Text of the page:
To cater for the numerous proposed developments on the outskirts of York, such as Clifton Moor, the decision was taken to construct a road to the west and north of York to link to the A64. This came out of evidence given to the 1972 Public Inquiry into the proposed new Inner Ring Road. Studies conducted by Professor Smeed indicated an Outer Ring Road with radial roads was the best solution; the A1237 was the second part of the outer ring road and was constructed in three phases some 11 years after the first part, the A64 York Bypass, was completed. This was due to different organisations being responsible for the two roads and their strategic planning; the first phase of construction started in 1984 on the northern section between the A19 and the A64. It opened in 1986. Phase two and three started construction in 1985 with the second and third sections opening the following year in September and December respectively. Phase two was between the A64 and the A59 and phase three was the short section between the A59 and A19.

This section took longer to construct due to it having to cross the River Ouse and the East Coast Main Line. Phase three was opened by the Secretary of State for Transport Paul Channon on 11 December 1987; this is a single carriageway road, has twelve roundabouts. Starting at the western end going clockwise, the road begins as one of the exits from the grade separated junction with the A64 exit for Copmanthorpe, Askham Bryan and York North; the last 1 mile section ends with the double roundabout at Hopgrove that links Malton Road and the A1237 with the A64 to complete the York Outer Ring Road. In 2011 the roundabout on the A19 junction took about 12 weeks. Access and exits were widened. In 2014, the roundabout that formed the junction between the ring road and the A59 was improved by York City Council in time for the 2014 Tour de France Stage 2 to pass over it. In 2015 the City Council in partnership with North Yorkshire Police, Joseph Rowntree Foundation and Joseph Rowntree School created a shared cycle/footpath by the ring road between the Haxby Road and Wigginton Road roundabouts.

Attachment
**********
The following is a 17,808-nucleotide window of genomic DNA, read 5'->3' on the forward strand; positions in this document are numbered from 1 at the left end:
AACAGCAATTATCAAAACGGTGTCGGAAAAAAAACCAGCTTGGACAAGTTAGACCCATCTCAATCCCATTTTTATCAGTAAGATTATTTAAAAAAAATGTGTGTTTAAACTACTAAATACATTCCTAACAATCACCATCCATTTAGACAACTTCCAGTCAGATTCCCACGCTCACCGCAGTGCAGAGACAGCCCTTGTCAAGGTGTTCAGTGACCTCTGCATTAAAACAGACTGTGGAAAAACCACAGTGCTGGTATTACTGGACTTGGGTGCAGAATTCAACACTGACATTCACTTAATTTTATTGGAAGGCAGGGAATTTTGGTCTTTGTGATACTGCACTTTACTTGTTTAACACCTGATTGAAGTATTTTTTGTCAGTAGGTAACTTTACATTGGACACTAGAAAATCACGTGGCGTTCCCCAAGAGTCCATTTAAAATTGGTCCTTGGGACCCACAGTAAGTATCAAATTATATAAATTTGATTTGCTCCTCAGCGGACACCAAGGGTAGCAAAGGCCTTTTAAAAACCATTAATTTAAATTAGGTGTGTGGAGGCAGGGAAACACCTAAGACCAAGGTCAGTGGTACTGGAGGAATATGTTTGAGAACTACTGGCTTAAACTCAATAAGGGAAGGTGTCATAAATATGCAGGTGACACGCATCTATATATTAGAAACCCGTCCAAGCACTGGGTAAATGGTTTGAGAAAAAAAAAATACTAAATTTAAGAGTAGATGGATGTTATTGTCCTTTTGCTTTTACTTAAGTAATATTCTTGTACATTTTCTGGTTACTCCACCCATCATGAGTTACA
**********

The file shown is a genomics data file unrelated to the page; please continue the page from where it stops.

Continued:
Several bodies have proposed improvements to the A1237 including: Dualling the road by 2030 as detailed in the North Yorkshire Strategic Prospectus. In the West Yorkshire Plus Transport Fund, improvements to seven roundabouts between the Wetherby Road and Monks Cross junctions; the design includes ensuring room for future dualling of the carriageways. On 3 March 2015 the Executive of York City Council resolved to progress Option 1 of the report into improvements to the York Outer Ring Road; this was to carry out the work recommended in the West Yorkshire Plus Transport Fund Congestion became a problem at peak times, the 1989 Department for Transport's Roads for Prosperity white paper included improvements to the section between. The proposals were for a new continuous through-route running parallel to the existing road with just a single grade separated junction at the B1363; the existing road, the roundabouts, would have been retained for local access. The plans were subsequently dropped. Plans for dualling 7.8 km, at a cost £31M, of the A1237 York Outer Ring Road were rejected by the Regional Transport Board in 2009.

Congestion at peak times remains an issue and has led to studies that show that delays at all junctions will lead t

Vadukeeswarar temple